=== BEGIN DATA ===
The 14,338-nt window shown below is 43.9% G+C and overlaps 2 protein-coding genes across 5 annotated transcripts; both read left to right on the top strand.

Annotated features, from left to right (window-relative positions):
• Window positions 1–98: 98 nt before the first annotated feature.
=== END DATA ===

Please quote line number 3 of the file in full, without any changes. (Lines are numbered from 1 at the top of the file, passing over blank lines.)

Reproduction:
• Window positions 1–98: 98 nt before the first annotated feature.